## The Lorentz Transformations

The Galilean Transformations do not give the experimentally observed results that all inertial observers measure the same value for the speed of light. If they are wrong, what

arethecorrecttransformations?Consider our

usualsituation of two observers--or two reference frames--which pass each other, moving along the common direction of their x-axes. As the two origins concide, the two observers set their clocks to zero.Consider a point

P. Observer B records its x-coordinate as x_{B}while observer A records its x-coordinate as x_{A}. How are these related? Ourintuitiontells us thatx _{A}= v t + x_{B}But that is just the Galilean transformation equation and we already know that is wrong.

Being more careful, we can write

x _{A}= v t_{A}+ f x_{B}where f is a "distortion factor" that we introduce because we know there must be something "unusual" going on with distances measured by these moving observers.

Now look at this same point

Pfrom Observer B's viewpoint,Now we can write

f x _{A}= v t_{B}+ x_{B}We know that both A and B will observe the same speed of light, so let

Pbe a point on a crest of a light wave that started at the common origin when t_{A}= t_{B}= 0. Thenx _{A}= c t_{A}and

x _{B}= c t_{B}For this situation, our earlier equations become

c t _{A}= v t_{A}+ f (c t_{B}) f (c t_{A}) = v t_{B}+ (c t_{B})or

c t _{A}- v t_{A}= f c t_{B}f c t_{A}= (c + v) t_{B}(c - v) t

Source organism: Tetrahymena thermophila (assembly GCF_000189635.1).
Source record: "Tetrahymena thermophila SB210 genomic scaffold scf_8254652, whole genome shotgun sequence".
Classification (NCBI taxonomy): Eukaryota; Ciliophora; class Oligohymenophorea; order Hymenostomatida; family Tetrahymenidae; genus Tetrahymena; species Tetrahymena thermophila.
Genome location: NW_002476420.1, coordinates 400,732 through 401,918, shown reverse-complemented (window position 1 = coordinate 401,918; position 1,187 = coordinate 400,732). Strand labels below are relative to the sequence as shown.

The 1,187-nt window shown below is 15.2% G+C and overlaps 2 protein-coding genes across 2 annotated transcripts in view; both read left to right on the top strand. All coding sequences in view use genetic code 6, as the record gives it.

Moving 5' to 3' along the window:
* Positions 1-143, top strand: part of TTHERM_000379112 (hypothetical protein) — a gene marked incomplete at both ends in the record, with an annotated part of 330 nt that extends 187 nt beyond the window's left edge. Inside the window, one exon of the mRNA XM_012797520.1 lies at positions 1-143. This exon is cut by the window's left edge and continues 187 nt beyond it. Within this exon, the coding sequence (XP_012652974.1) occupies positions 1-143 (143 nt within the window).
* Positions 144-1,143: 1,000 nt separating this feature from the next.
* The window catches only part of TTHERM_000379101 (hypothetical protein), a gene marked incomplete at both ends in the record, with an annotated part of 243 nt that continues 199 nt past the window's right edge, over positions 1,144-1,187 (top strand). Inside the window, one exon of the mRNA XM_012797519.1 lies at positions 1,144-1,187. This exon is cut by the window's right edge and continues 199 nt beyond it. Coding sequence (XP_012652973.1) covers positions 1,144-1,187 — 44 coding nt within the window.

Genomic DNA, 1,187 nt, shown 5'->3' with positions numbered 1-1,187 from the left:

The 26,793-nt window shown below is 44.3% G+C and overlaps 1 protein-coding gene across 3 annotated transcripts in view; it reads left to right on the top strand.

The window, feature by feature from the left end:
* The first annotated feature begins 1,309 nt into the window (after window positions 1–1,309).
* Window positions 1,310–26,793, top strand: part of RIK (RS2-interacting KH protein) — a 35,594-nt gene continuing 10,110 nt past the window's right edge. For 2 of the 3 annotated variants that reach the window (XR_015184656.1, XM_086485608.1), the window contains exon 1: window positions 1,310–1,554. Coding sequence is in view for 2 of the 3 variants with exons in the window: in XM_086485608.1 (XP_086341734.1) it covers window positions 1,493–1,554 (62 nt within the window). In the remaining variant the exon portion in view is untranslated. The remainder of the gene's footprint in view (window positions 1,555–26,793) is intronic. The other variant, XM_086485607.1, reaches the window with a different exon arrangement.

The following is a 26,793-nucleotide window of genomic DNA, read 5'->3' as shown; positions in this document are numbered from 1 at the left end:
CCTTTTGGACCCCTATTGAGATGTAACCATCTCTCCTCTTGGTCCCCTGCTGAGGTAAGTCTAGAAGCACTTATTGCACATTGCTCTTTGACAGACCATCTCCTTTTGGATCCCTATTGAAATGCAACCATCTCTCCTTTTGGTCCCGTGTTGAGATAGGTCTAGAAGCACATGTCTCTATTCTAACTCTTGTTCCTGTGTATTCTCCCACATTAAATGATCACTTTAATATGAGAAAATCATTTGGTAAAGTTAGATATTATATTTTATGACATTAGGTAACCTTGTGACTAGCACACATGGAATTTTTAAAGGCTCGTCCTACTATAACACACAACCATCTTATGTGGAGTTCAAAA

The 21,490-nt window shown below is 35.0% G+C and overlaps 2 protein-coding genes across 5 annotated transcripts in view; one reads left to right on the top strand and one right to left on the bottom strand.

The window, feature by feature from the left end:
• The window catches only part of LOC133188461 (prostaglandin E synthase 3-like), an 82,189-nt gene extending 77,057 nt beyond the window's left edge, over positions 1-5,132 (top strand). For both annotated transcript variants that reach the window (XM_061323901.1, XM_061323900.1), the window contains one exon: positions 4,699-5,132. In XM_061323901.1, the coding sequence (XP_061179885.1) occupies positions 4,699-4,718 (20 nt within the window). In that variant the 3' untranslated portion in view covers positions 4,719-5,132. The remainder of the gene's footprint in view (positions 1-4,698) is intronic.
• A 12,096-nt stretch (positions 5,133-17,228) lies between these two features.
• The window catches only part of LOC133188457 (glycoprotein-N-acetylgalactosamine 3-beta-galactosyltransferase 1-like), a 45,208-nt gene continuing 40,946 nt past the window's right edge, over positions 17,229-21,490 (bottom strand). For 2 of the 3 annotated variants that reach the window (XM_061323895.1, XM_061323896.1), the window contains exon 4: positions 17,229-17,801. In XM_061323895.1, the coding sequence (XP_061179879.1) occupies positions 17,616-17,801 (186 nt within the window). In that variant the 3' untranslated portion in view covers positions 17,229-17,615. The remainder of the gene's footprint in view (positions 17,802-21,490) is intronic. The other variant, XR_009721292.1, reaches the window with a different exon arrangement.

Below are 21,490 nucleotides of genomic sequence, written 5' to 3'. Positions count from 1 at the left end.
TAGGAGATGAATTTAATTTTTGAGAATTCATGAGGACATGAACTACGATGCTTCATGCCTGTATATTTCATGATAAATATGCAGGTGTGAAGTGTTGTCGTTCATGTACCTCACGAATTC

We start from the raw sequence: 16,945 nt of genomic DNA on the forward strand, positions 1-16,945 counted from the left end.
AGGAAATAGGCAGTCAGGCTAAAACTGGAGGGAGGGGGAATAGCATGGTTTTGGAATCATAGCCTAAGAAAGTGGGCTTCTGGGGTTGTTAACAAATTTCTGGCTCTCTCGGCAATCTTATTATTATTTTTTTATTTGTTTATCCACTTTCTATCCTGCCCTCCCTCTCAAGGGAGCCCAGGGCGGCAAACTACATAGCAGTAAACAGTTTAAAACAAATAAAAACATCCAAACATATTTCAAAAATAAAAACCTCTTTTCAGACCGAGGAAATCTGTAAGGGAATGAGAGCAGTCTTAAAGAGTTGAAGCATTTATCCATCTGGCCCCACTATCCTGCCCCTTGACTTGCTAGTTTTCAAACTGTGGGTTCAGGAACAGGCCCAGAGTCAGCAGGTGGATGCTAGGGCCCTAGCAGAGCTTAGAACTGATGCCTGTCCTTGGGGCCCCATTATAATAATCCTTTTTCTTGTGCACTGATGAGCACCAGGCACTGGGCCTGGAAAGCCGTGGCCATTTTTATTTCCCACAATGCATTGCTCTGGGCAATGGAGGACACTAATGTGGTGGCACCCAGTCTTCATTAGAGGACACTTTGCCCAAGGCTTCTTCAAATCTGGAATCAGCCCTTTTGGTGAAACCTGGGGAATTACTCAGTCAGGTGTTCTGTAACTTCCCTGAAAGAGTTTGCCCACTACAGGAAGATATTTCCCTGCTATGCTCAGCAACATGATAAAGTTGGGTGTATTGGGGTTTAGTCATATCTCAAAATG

_{A}= f c t_{B}f c t_{A}= (c + v) t_{B}

Dividing one by the other, the times cancel, and we are left with

or

f ^{2}c^{2}= (c - v) (c + v) = c^{2}- v^{2}f

^{2}= 1 - v^{2}/c^{2}Thus, the "distortion factor" f is

f = SQRT ( 1 - v ^{2}/c^{2})or

This allows us to write

We can solve for the time t

_{A}, to writeOr, we can solve for x

_{B}and t_{B}to get the inverse transformations:t

_{B}=These are known as the

Lorentz transformations. For v << c, they reduce to the earlier Galilean transformations as, indeed, they must. Notice, further, that while the equations for x_{B}and t_{B}are easy to arrive at algebraically; we can get them by symmetry. Interchanging the roles of A and B is the same as replacing v with - v!So far we have not mentioned the coordinates y and z, perpendicular to the relative velocity vector. They are not altered at all. That is,

y _{B}= y_{A}and

z _{B}= z_{A}Now that we

havetheLorentz Transformations,what do theymeanor what can wedowith them?If we know the SpaceTime coordinates of an event as measured by observer A, we can calculate the SpaceTime coordinates for that same event that will be measured by observer B. That is, if we know (x

_{A}, y_{A}, z_{A}, t_{A}), the Lorentz Transformations allow us to calculate (x_{B}, y_{B}, z_{B}, t_{B}). Of course, we can go the other way as well. If we start with B's measurements of (x_{B}, y_{B}, z_{B}, t_{B}), the Lorentz Transformations allow us to find A's measurements (x_{A}, y_{A}, z_{A}, t_{A}).

Return to Ch 27, Special Relativity(c) Doug Davis, 2002; all rights reserved